Medical marijuana is legal in Canada and full-on recreational legalization will go into effect next summer. Nearly half of Canadian adults admit to past marijuana use. But if a Canadian admits that to a border patrol officer while trying to to enter the U.S., watch out.
As the battle for legalization rages on both sides of the border, US Customs and Border Protection officers routinely ask Canadians and other foreigners if they have smoked marijuana. Ever. If the answer is yes, border guards will not only deny entry. If the traveler lies and gets caught, he/she may be banned for life.
According to a story in the National Post:
Though some states have legalized cannabis, the drug remains illegal under federal law in the U.S. If Canadians admit to having consumed marijuana to a border guard, they risk being banned for life and having to apply for special waivers to travel south of the border. If they lie and are caught, they also face a lifetime ban.
An official in Public Safety Minister Ralph Goodale’s office told the Post that what happens now at the border isn’t analogous to what may happen once marijuana is legalized, because Canadians who admit to having consumed the drug will no longer be admitting to a crime. But that doesn’t necessarily mean anything will change, as U.S. border guards have complete discretion over who gets to enter the country.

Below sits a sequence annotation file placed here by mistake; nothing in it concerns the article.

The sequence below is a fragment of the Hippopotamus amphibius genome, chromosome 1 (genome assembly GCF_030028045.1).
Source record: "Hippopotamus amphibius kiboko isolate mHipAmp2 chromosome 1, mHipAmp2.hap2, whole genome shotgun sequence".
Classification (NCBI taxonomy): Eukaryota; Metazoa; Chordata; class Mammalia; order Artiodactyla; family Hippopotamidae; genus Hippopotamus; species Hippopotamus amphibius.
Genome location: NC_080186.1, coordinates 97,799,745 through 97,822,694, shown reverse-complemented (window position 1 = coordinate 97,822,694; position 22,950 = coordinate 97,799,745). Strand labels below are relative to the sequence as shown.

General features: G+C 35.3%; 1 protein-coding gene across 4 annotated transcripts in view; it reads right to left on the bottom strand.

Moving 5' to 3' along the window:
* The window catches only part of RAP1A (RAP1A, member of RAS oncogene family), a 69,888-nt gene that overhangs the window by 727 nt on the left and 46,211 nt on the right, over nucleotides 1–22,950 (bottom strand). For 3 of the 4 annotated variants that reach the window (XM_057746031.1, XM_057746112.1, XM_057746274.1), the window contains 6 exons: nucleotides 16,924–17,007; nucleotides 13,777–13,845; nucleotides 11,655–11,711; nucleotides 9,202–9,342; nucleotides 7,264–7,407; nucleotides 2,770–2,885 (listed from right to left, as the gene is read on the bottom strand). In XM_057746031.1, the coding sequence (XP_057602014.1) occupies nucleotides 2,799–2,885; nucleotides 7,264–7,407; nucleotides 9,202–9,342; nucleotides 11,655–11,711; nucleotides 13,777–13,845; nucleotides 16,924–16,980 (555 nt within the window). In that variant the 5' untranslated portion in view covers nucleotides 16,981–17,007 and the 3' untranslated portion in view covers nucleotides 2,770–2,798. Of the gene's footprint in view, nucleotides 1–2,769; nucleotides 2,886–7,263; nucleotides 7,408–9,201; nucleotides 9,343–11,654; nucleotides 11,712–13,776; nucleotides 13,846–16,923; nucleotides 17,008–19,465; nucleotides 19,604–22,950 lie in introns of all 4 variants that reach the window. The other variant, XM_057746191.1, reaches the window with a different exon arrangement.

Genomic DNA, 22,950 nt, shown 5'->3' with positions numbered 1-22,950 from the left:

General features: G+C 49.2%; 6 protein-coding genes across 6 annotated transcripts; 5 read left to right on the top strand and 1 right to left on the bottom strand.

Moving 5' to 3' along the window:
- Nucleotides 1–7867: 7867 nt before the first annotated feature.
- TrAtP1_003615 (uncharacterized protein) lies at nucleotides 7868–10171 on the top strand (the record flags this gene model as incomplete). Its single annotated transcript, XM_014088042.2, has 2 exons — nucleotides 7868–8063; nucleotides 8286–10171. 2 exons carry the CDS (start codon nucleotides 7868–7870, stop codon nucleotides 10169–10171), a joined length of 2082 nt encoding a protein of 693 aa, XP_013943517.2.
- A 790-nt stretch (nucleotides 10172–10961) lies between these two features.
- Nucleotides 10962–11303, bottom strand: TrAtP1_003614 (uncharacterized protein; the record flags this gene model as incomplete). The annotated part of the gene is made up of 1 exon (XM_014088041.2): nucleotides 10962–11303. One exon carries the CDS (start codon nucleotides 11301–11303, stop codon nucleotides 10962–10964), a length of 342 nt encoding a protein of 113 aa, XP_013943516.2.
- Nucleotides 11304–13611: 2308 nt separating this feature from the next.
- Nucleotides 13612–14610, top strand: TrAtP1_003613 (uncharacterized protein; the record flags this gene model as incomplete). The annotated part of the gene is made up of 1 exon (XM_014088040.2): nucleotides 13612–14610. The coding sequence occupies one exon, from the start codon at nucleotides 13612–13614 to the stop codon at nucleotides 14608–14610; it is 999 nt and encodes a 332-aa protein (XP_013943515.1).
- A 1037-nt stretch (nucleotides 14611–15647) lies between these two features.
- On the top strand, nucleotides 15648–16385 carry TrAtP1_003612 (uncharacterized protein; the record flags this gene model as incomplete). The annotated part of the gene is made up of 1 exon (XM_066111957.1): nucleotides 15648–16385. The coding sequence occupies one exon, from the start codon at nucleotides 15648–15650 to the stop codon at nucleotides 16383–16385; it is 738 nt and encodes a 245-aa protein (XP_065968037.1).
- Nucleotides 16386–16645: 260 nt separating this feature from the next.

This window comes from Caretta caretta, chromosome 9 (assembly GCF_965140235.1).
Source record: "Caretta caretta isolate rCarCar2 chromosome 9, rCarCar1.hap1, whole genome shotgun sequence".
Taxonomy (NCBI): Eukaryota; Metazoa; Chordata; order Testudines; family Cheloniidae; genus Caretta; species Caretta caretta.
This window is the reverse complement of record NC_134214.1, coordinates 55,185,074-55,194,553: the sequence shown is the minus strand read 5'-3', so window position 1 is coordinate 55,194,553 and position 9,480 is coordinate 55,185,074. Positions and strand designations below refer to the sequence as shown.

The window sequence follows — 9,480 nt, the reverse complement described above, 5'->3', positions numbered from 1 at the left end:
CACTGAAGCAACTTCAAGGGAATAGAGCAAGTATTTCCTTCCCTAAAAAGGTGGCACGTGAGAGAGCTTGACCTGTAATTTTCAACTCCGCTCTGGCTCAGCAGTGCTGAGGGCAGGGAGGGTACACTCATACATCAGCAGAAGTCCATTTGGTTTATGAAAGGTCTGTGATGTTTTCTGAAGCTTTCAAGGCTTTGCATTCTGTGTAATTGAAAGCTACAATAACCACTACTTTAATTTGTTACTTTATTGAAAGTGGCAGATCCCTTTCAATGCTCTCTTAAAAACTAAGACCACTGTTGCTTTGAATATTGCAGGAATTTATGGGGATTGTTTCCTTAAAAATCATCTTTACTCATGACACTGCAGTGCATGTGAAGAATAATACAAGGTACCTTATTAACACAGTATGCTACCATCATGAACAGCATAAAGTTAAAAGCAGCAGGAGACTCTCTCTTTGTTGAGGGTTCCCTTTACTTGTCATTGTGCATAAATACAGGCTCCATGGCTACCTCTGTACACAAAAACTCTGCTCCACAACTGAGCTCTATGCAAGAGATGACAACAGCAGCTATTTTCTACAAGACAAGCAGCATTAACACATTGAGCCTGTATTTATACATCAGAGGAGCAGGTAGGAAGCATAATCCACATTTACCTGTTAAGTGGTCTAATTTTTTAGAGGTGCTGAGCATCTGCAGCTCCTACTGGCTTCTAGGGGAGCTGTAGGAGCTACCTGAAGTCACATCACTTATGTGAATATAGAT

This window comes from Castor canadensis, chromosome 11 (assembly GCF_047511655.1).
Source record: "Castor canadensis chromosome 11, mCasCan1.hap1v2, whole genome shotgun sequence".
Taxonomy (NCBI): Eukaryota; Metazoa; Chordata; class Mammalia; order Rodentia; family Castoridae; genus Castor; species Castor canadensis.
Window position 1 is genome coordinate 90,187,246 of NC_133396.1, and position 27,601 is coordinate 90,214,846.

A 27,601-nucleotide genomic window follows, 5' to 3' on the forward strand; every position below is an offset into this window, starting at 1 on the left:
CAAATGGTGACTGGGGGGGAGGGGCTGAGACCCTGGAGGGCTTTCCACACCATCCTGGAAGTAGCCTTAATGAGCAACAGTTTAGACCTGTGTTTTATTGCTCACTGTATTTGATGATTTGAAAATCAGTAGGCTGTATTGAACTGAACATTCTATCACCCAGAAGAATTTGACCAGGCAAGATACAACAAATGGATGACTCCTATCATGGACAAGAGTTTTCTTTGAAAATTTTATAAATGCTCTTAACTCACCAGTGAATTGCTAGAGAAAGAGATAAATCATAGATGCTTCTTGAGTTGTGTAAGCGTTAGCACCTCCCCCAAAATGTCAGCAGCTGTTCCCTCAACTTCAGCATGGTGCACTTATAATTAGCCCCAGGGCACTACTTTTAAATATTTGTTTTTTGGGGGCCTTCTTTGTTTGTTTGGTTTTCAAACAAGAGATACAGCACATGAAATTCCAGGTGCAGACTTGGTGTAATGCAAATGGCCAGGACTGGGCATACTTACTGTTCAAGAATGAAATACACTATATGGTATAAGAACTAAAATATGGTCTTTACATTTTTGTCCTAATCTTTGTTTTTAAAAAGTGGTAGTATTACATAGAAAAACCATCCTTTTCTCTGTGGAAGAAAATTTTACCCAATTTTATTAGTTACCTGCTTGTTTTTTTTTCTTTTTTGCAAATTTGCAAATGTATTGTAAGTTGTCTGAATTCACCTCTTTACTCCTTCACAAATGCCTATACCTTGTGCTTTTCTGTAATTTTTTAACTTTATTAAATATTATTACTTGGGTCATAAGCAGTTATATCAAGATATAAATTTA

The report indicates that officials in both nations are attempting to resolve the sticky issue as Canada moves ahead to full legalization by July 2018.
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Earlier this week, Bill Blair, a liberal member of the parliament, said that the government is aware of the border-crossing concerns, but would not confirm whether any agreement will be in place by next summer. “Many of those cross-border jurisdictional issues are already issues that people question and need to be resolved, and so we’re working hard on that,” Blair said. “I don’t have all the answers today.”
The issue has some Canadian officials steamed. “Frankly, I’m baffled that the Liberals have not had the foresight to anticipate this problem and begin dealing with this now,” said health critic Don Davies. “Without such an agreement, Canadians will be put in a terrible position of having to either lie to border officials or risk being denied entry.”
In the meantime, travelers are stuck between a rock and a hard place. Tell the truth and you are screwed. Lie and get caught, and you are totally screwed.